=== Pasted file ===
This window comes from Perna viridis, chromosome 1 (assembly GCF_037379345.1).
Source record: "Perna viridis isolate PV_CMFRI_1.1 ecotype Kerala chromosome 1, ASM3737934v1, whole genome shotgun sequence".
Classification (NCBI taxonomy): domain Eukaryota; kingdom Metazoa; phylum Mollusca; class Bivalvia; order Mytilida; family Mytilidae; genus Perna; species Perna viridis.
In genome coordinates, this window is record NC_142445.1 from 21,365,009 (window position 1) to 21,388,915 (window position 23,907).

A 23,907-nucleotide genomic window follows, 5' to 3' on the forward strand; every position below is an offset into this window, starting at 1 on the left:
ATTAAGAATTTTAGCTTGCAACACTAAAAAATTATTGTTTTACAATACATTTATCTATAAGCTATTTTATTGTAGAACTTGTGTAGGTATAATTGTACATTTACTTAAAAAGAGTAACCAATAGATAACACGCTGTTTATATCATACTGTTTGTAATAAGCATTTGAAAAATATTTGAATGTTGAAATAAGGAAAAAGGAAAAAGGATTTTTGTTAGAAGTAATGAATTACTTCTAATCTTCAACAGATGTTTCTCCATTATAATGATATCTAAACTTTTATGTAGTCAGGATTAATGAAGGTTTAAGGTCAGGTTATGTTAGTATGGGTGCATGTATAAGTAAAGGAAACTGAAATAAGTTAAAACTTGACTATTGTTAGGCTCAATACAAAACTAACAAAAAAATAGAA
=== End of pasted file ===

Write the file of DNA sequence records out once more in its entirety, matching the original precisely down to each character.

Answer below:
This window comes from Perna viridis, chromosome 1 (assembly GCF_037379345.1).
Source record: "Perna viridis isolate PV_CMFRI_1.1 ecotype Kerala chromosome 1, ASM3737934v1, whole genome shotgun sequence".
Classification (NCBI taxonomy): domain Eukaryota; kingdom Metazoa; phylum Mollusca; class Bivalvia; order Mytilida; family Mytilidae; genus Perna; species Perna viridis.
In genome coordinates, this window is record NC_142445.1 from 21,365,009 (window position 1) to 21,388,915 (window position 23,907).

A 23,907-nucleotide genomic window follows, 5' to 3' on the forward strand; every position below is an offset into this window, starting at 1 on the left:
ATTAAGAATTTTAGCTTGCAACACTAAAAAATTATTGTTTTACAATACATTTATCTATAAGCTATTTTATTGTAGAACTTGTGTAGGTATAATTGTACATTTACTTAAAAAGAGTAACCAATAGATAACACGCTGTTTATATCATACTGTTTGTAATAAGCATTTGAAAAATATTTGAATGTTGAAATAAGGAAAAAGGAAAAAGGATTTTTGTTAGAAGTAATGAATTACTTCTAATCTTCAACAGATGTTTCTCCATTATAATGATATCTAAACTTTTATGTAGTCAGGATTAATGAAGGTTTAAGGTCAGGTTATGTTAGTATGGGTGCATGTATAAGTAAAGGAAACTGAAATAAGTTAAAACTTGACTATTGTTAGGCTCAATACAAAACTAACAAAAAAATAGAA